The world of tournament players is a continent-wide expanse of narrow enclaves linked by a most remarkably active grapevine. In recent weeks the grapevine has been humming with news of new lineups for the Summer National Championships, which begin in Minneapolis on July 28.
Most startling, perhaps, is the word that Marshall Miles of San Bernardino, Calif., who won the two top events of this tournament last year, will be defending both titles with a new partner. It is no secret that the spectacularly successful combination of Miles and Philip Feldesman of New York—winners of the Life Masters Pair event the first time they ever played together—fizzled in the World Pair Olympiad in Cannes, for which their U.S. victory had qualified them. While each warmly praises the other as a great player, both are reverting with relief to more familiar partners. Feldesman will play with Ira Rubin of Fairlawn, N.J., with whom he will also defend his Men's Pair title won last year. Miles will play with Edwin Kantar of Los Angeles, his most frequent partner, with whom he—along with Andrew Gabrilovitch of Silver Spring, Md. and William Root of New York—won the Spingold Trophy for the Life Masters Knockout Team championship.
With Harold Ogust and Boris Koytchou unable to play in Minneapolis in their accustomed places on my team, I have taken advantage of the availability of Bill Root and of my good friend John Gerber of Houston, who has agreed to come out of virtual retirement. Root and Gerber will pair up to join Howard Schenken, Peter Leventritt, Helen Sobel and me. Oddly enough, Johnny has never won a major national championship, in spite of such brilliance as he displayed in this deal (left) defending against South's four-spade contract.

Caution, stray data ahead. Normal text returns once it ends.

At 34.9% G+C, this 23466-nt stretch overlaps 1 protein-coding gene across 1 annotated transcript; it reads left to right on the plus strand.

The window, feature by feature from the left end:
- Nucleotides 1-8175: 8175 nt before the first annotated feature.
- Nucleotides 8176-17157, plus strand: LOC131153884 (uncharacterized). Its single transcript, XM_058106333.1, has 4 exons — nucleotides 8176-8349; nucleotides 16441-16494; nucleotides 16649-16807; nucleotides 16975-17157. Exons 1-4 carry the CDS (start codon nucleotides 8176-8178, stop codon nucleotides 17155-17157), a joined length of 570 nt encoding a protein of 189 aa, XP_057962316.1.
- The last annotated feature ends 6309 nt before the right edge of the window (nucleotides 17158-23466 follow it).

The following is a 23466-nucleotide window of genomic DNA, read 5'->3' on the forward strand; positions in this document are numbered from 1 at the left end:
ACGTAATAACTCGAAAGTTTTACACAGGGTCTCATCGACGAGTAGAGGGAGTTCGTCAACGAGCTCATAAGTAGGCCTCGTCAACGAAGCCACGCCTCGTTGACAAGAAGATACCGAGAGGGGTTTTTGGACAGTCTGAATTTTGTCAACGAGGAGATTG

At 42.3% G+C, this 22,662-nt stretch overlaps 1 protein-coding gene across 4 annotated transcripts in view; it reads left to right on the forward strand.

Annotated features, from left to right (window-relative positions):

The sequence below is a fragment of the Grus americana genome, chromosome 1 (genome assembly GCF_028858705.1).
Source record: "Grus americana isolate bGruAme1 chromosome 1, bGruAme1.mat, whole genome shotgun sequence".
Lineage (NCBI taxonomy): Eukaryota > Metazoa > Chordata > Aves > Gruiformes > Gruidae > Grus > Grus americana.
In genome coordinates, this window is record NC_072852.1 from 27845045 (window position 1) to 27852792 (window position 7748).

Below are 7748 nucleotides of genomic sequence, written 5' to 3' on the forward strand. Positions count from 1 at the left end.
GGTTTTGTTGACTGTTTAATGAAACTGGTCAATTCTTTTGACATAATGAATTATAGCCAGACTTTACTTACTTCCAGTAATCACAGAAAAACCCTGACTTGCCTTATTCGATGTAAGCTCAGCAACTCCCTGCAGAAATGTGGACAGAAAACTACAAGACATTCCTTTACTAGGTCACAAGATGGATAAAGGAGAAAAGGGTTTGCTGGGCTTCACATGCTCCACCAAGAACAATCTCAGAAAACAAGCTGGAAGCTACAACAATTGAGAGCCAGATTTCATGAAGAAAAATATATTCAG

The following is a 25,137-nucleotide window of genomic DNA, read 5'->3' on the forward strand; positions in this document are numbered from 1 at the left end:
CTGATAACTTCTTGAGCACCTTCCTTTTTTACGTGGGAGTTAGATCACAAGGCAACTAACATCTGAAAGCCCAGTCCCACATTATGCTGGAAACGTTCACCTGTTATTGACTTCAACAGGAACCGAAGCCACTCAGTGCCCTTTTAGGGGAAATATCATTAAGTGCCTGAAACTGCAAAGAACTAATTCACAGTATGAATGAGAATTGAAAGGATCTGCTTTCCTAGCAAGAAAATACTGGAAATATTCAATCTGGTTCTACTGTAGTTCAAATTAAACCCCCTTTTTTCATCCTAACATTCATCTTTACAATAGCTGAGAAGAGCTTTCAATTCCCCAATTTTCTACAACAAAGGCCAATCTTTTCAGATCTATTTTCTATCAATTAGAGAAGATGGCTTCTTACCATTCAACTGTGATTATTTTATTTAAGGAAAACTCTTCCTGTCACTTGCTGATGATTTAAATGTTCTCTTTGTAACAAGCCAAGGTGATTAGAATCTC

It looked to Gerber (West) as if somebody had rung in a pinochle deck. (The fact was, of course, that South had overbid.) Gerber realized that his partner held very little, if anything.
After winning the club king, Gerber shifted to a trump, and East's jack went to South's queen. Declarer returned a trump and daringly finessed dummy's 8. When this won, he returned a low heart, and the jack felled West's 10. Before rushing over to dummy with another trump, declarer saw the possible need for a second reentry, so he laid down the king of diamonds. If Gerber had taken the trick, the hand would have been made, but Johnny realized that the reentry value of dummy's diamond queen was more important than its trick-winning value. He ducked the king, playing the ace on declarer's diamond continuation.
Gerber led a trump and declarer was in dummy for the last time. He could discard a heart on the established queen of diamonds, but this didn't help him. East covered the lead of the heart queen to force South's ace, and declarer ended up with two losing hearts.
Had Gerber taken the first diamond, declarer could have reached dummy with the queen for another heart lead to his 8, and East would have been held to a single heart trick.
Almost always it pays to capture a high card with an ace rather than concede that trick and permit a lead toward another high card, but that phrase, "almost always," is well worth remembering.